BUNCOMBE COUNTY, North Carolina (WLOS) — New legislation could remove the fee North Carolina teachers have to pay if they want to take a personal day on days when class is in session.
House Bill 362 proposes waiving the $50 fee teachers have to contribute towards hiring a substitute teacher when they want to take a personal day, provided they give a reason. Under this bill, if a reason is not provided, the teacher would have to pay the full cost of hiring a substitute, which is more than $50.
North Carolina is one of just a few states that asks its teachers to pay for personal leave when students are in class. Teachers typically only get two personal days per school year.
Buncombe County Rep. John Ager is a cosponsor of HB 362, calling the issue an “egregious problem.”
“To me, it’s an embarrassment that if they have a personal leave day, doctor’s appointment or a sick child, we are asking the teachers to pay for a substitute,” Rep. Ager said.
The personal day fee has long been criticized by North Carolina teachers. Rep. Ager said this bill has bipartisan support, and he believes it has a good chance of passing this year.
“We’ve got to build a system that keeps teachers in the classroom and this is just one of the little problems that makes that a lot harder,” he said.
A former Asheville educator himself, Ager said making this change could help make teachers feel more valued.
“Teachers always talk about respect,” he said. “They’re not feeling much respect from the North Carolina General Assembly over the last number of years.”
Daniel Withrow, the president of the Asheville City Association of Educators (ACAE) and teacher at Isaac Dickson Elementary, said he’s certainly had to pay the $50 fee himself over the years.
“I think it makes a lot of sense not to have people penalized for taking a day off that they have earned as part of their compensation package,” Withrow said. “To the best of my knowledge, that is not common in other fields, that you have to pay for other workers on the day that you’re not there.”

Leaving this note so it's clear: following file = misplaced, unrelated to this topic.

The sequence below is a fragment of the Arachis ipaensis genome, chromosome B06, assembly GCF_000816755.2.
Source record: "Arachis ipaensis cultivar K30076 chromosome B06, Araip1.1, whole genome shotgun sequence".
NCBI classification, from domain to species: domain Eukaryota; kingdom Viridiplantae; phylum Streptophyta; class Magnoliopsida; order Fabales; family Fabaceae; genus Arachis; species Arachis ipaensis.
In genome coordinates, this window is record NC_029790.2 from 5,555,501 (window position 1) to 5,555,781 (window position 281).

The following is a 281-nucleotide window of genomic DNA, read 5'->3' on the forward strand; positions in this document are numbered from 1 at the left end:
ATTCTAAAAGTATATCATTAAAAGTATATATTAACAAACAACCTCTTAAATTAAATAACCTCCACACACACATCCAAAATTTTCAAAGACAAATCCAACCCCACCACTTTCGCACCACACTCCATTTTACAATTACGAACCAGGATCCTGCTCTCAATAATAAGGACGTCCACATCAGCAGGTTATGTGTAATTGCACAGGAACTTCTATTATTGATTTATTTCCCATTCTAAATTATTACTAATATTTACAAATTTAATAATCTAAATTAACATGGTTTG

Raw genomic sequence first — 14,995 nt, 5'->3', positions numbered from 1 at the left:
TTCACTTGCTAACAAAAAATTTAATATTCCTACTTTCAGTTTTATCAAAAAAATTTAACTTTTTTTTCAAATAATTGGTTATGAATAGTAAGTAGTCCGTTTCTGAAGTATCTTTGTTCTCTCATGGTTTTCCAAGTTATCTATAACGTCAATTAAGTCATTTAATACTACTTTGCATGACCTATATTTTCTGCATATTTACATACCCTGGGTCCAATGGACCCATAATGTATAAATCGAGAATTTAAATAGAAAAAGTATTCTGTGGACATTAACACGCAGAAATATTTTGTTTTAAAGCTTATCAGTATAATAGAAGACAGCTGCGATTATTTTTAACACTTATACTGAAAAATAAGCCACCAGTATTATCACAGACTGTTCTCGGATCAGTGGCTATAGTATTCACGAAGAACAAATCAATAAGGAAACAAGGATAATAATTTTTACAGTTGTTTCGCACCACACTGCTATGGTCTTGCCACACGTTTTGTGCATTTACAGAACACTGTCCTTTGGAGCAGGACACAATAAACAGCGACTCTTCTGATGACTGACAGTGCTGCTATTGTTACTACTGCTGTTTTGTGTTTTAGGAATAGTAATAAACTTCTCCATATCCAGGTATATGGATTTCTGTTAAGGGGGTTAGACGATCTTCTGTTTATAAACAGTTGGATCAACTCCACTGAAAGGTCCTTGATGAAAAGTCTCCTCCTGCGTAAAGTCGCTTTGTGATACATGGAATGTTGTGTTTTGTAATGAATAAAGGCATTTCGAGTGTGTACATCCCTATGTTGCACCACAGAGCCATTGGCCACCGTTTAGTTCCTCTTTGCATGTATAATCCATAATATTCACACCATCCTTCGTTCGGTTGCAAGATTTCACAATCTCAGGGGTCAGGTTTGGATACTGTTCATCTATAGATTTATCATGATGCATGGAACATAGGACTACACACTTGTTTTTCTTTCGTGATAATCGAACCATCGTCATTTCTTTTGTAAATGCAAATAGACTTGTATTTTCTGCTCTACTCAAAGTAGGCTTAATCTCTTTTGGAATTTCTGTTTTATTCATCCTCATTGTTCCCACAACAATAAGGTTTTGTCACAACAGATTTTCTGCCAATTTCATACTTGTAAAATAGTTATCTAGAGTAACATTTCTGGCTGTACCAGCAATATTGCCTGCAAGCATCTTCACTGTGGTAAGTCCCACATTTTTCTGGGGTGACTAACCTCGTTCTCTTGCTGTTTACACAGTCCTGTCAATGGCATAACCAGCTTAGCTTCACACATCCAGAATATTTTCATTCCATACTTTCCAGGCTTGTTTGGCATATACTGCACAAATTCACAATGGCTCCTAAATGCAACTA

However, he said he’s confused about some of the language in the bill.
Under current state law, teachers are not required to give a reason for taking a personal day, as long as they notify the school at least five days in advance. Any requests made at least five days in advance are also automatically approved and they have to pay the $50 if a substitute will need to be hired in their absence.
HB 362 still says those requests will be automatically approved, but teachers must give a reason if they want the fee waived. If no reason is provided, they have to pay the full cost of hiring a sub if one is needed in their absence under the bill. At Asheville City Schools, the cost of hiring a certified sub is $134.56 per day, and for non-certified subs is $107.65 per day.
“Given that personal days are designed for teachers to take for personal reasons, it seems like an unnecessary invasion of the teacher’s privacy,” Withrow said.
Fellow Asheville City Schools teacher and VP of ACAE Susanna Cerrato echoed this sentiment, questioning why the bill requires teachers to provide a reason if they want the fee waived.
“I’m a 40-year old-woman. I don’t need to tell you what I’m using my personal day for. It’s none of your business,” Cerrato said. “The first thought that came into my mind is that it’s the perpetuation of the mistrust.”
Cerrato said she certainly applauds the bill’s core intentions. She said many of her fellow teachers have resorted to using sick days for personal matters to avoid paying the $50 fee.
“My general belief is that educators receive already so little compensation for how hard they work that to be expected to continue to contribute towards our own self-care seems egregious,” Cerrato said.
But she and Withrow are concerned about the bill requiring teachers to provide a reason for taking personal days they are entitled to in their employment contracts, especially when they are not currently required to provide any reason.
Rep. John Ager said he, too, was confused by this language in the bill. News 13 reached out to Rep. Jeff Elmore, the bill’s main sponsor, multiple times with these concerns, but we are still waiting to hear back.
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